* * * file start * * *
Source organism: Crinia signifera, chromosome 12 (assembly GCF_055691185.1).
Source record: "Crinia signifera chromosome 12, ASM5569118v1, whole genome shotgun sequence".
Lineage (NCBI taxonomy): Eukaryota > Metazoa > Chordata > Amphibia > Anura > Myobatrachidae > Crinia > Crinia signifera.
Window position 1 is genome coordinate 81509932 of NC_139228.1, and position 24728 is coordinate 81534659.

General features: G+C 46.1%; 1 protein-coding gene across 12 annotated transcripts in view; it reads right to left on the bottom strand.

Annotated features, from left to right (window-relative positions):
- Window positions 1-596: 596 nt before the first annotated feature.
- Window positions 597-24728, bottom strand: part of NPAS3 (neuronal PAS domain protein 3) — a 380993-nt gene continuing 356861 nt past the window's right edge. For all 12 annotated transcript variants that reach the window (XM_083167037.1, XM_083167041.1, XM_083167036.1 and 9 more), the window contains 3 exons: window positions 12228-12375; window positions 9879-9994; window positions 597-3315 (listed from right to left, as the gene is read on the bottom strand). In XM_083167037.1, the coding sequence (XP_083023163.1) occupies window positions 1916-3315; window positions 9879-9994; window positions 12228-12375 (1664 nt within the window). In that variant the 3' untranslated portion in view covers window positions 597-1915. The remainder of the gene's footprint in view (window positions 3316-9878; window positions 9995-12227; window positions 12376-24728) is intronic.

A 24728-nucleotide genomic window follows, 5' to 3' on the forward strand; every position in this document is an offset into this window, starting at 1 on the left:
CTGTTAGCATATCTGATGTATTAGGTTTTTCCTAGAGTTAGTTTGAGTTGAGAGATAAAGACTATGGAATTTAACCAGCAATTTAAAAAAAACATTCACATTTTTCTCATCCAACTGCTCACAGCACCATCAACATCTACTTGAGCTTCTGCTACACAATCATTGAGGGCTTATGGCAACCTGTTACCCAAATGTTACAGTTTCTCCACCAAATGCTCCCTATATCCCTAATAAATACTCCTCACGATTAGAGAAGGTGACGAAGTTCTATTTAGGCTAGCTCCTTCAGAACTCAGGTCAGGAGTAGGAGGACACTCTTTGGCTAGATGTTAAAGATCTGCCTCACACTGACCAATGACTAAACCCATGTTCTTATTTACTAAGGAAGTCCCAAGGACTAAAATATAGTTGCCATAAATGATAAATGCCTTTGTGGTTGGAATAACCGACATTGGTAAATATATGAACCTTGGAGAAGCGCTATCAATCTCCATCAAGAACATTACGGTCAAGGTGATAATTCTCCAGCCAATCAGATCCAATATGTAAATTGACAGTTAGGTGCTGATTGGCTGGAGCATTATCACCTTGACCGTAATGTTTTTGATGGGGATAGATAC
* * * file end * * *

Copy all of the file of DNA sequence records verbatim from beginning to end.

Source organism: Crinia signifera, chromosome 12 (assembly GCF_055691185.1).
Source record: "Crinia signifera chromosome 12, ASM5569118v1, whole genome shotgun sequence".
Lineage (NCBI taxonomy): Eukaryota > Metazoa > Chordata > Amphibia > Anura > Myobatrachidae > Crinia > Crinia signifera.
Window position 1 is genome coordinate 81509932 of NC_139228.1, and position 24728 is coordinate 81534659.

General features: G+C 46.1%; 1 protein-coding gene across 12 annotated transcripts in view; it reads right to left on the bottom strand.

Annotated features, from left to right (window-relative positions):
- Window positions 1-596: 596 nt before the first annotated feature.
- Window positions 597-24728, bottom strand: part of NPAS3 (neuronal PAS domain protein 3) — a 380993-nt gene continuing 356861 nt past the window's right edge. For all 12 annotated transcript variants that reach the window (XM_083167037.1, XM_083167041.1, XM_083167036.1 and 9 more), the window contains 3 exons: window positions 12228-12375; window positions 9879-9994; window positions 597-3315 (listed from right to left, as the gene is read on the bottom strand). In XM_083167037.1, the coding sequence (XP_083023163.1) occupies window positions 1916-3315; window positions 9879-9994; window positions 12228-12375 (1664 nt within the window). In that variant the 3' untranslated portion in view covers window positions 597-1915. The remainder of the gene's footprint in view (window positions 3316-9878; window positions 9995-12227; window positions 12376-24728) is intronic.

A 24728-nucleotide genomic window follows, 5' to 3' on the forward strand; every position in this document is an offset into this window, starting at 1 on the left:
CTGTTAGCATATCTGATGTATTAGGTTTTTCCTAGAGTTAGTTTGAGTTGAGAGATAAAGACTATGGAATTTAACCAGCAATTTAAAAAAAACATTCACATTTTTCTCATCCAACTGCTCACAGCACCATCAACATCTACTTGAGCTTCTGCTACACAATCATTGAGGGCTTATGGCAACCTGTTACCCAAATGTTACAGTTTCTCCACCAAATGCTCCCTATATCCCTAATAAATACTCCTCACGATTAGAGAAGGTGACGAAGTTCTATTTAGGCTAGCTCCTTCAGAACTCAGGTCAGGAGTAGGAGGACACTCTTTGGCTAGATGTTAAAGATCTGCCTCACACTGACCAATGACTAAACCCATGTTCTTATTTACTAAGGAAGTCCCAAGGACTAAAATATAGTTGCCATAAATGATAAATGCCTTTGTGGTTGGAATAACCGACATTGGTAAATATATGAACCTTGGAGAAGCGCTATCAATCTCCATCAAGAACATTACGGTCAAGGTGATAATTCTCCAGCCAATCAGATCCAATATGTAAATTGACAGTTAGGTGCTGATTGGCTGGAGCATTATCACCTTGACCGTAATGTTTTTGATGGGGATAGATAC